You don’t want even a hint of risk to ruin your or your family and friends’ fun while you splash around in your backyard pool and enjoy the outdoor oasis you’ve built. You may significantly improve the benefits of your time spent outdoors by lowering your risk of drowning and being prepared to act in case it does happen. You can also increase the fun while minimizing danger by properly addressing the risks related to sun radiation.
We’ve been emphasizing understanding and preventing sun damage so far in this series (see Parts 1, 2 & 3), but let’s face it – we’re all human and occasionally we forget to put what we know into practice. Therefore, today’s topic will focus on how to handle sunburn, especially for older kids, teenagers, and adults.
Step 1: Cooling
Because a sunburn is a sort of burn, you should try to cool it down as soon as you are able. But you’ll want to submerge the body in cool water, because the sunburn is usually not confined to a solitary place. Since you have a pool, it can undoubtedly provide the required cooling, but take care to avoid extending your exposure to UV radiation and causing further harm. You can pat the skin dry and then apply a cold compress to keep the skin cool after a brief swim in the pool or a slightly longer soak in an indoor cool bath.
You should avoid taking long showers or baths while the burn is still healing, because excessive water exposure might actually make the skin dry up even more. Additionally, you should exercise caution when using soaps, since they could aggravate your skin.
Step 2: Moisturization
You should hydrate the skin ideally while it’s still damp. Applying a light moisturizing lotion is essential, and you should do so every time the burned skin stops feeling wet to the touch. Products containing petroleum or other oils should be avoided, because they will just trap the heat. Additionally, you should avoid any lotions that contain a fragrance, because they may irritate already damaged skin.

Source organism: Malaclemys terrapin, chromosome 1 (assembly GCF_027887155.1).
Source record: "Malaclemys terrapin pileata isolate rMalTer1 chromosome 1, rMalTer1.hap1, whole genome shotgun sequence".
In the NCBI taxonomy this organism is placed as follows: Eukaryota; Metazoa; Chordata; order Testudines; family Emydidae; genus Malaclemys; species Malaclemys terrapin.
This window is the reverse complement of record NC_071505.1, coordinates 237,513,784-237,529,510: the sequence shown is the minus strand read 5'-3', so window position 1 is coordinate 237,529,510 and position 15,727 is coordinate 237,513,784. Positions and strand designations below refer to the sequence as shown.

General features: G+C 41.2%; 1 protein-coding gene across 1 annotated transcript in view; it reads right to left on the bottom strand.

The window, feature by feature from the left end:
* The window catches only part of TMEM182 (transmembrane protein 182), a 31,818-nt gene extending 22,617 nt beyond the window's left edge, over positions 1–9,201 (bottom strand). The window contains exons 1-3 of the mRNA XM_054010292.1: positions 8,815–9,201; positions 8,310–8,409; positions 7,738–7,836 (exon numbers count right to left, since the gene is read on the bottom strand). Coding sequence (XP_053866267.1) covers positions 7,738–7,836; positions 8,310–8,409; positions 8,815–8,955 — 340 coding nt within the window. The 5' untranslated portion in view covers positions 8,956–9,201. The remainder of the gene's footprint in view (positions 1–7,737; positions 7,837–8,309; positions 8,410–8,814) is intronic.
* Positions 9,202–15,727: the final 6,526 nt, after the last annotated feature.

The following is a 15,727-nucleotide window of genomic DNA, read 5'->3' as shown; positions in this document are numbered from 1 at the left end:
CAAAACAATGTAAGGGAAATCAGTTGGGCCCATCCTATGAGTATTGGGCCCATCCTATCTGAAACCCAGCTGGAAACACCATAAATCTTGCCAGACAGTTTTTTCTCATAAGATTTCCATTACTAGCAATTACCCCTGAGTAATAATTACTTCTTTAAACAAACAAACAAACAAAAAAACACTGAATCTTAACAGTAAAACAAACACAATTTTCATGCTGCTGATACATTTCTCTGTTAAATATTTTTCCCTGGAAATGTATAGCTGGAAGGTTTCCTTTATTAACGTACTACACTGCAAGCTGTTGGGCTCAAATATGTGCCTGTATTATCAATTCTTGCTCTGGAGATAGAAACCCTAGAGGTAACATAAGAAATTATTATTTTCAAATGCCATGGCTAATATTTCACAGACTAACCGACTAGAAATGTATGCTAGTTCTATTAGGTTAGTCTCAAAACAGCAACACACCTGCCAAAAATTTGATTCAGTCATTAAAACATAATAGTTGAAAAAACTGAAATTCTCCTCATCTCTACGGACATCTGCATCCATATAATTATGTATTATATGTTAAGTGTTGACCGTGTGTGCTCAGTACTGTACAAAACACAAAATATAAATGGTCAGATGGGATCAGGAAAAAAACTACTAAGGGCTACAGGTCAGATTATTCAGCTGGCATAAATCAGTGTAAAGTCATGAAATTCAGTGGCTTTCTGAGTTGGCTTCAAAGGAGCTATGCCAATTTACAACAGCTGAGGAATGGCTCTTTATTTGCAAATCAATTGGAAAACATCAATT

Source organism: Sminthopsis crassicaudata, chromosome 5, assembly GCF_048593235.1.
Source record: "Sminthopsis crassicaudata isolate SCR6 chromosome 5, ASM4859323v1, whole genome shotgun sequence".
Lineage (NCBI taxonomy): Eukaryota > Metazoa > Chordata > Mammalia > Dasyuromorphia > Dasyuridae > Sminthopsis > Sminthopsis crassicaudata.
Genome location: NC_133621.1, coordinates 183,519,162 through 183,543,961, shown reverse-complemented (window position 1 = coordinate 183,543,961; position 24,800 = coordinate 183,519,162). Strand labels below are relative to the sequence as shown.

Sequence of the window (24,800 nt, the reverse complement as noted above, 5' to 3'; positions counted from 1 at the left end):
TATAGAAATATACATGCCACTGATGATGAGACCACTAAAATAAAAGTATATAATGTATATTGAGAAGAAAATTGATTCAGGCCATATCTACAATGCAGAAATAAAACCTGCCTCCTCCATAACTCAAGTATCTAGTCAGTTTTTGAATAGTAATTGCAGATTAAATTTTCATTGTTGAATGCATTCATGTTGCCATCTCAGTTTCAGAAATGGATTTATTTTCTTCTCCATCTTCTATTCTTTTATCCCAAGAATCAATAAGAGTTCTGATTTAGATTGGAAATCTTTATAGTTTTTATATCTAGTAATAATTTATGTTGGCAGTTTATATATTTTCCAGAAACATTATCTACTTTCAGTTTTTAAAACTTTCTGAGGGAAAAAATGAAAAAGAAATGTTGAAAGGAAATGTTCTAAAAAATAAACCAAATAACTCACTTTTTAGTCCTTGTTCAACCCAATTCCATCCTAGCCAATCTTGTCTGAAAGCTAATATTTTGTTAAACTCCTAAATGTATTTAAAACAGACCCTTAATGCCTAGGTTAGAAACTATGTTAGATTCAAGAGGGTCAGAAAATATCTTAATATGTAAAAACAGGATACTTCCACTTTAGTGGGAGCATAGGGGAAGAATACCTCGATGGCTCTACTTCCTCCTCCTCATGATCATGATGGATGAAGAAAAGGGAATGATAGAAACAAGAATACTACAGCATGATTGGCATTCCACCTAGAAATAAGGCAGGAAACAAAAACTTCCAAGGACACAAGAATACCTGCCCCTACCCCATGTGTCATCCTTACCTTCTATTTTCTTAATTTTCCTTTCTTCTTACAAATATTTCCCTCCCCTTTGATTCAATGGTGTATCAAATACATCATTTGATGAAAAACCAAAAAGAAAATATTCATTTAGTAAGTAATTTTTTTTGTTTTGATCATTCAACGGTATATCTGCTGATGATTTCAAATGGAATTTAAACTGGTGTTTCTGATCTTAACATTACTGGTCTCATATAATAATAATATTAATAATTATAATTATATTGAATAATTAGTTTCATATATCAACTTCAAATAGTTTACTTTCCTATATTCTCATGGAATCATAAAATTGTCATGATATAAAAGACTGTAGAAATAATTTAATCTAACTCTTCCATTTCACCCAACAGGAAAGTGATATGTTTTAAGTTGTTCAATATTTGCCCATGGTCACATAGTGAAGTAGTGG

Step 3: Medication
A non-steroidal anti-inflammatory medication (NSID), can help lessen discomfort from a sunburn, because sunburn is an inflammatory reaction of the body. Popular NSID choices include ibuprofen and aspirin. Cortisone cream (1% cortisone) is another over-the-counter choice that can aid in reducing burn-related edema and redness. Aloe Vera is an additional topical remedy that is effective in curing less severe sunburns. Of course, before using any of these, it is always wisest to first consult with your doctor.
Step 4: Hydration
Like any burn, the area where you got a sunburn will draw fluids from the rest of your body to help it recover. Dehydration may thus become a problem. You should aggressively rehydrate your body by consuming lots of water. If you’re like many Americans, you might not be adequately hydrating on a regular basis; use this handy hydration calculator from Camelbak to determine how much fluid you need to consume based on your weight and gender. Sports drinks are something else you might want to think about, because they can restore your electrolytes while your body is recuperating.
Wear soft, breathable clothing with lots of coverage and take extra care to avoid being in the sun while your skin recovers.
Continue reading with Part 5.
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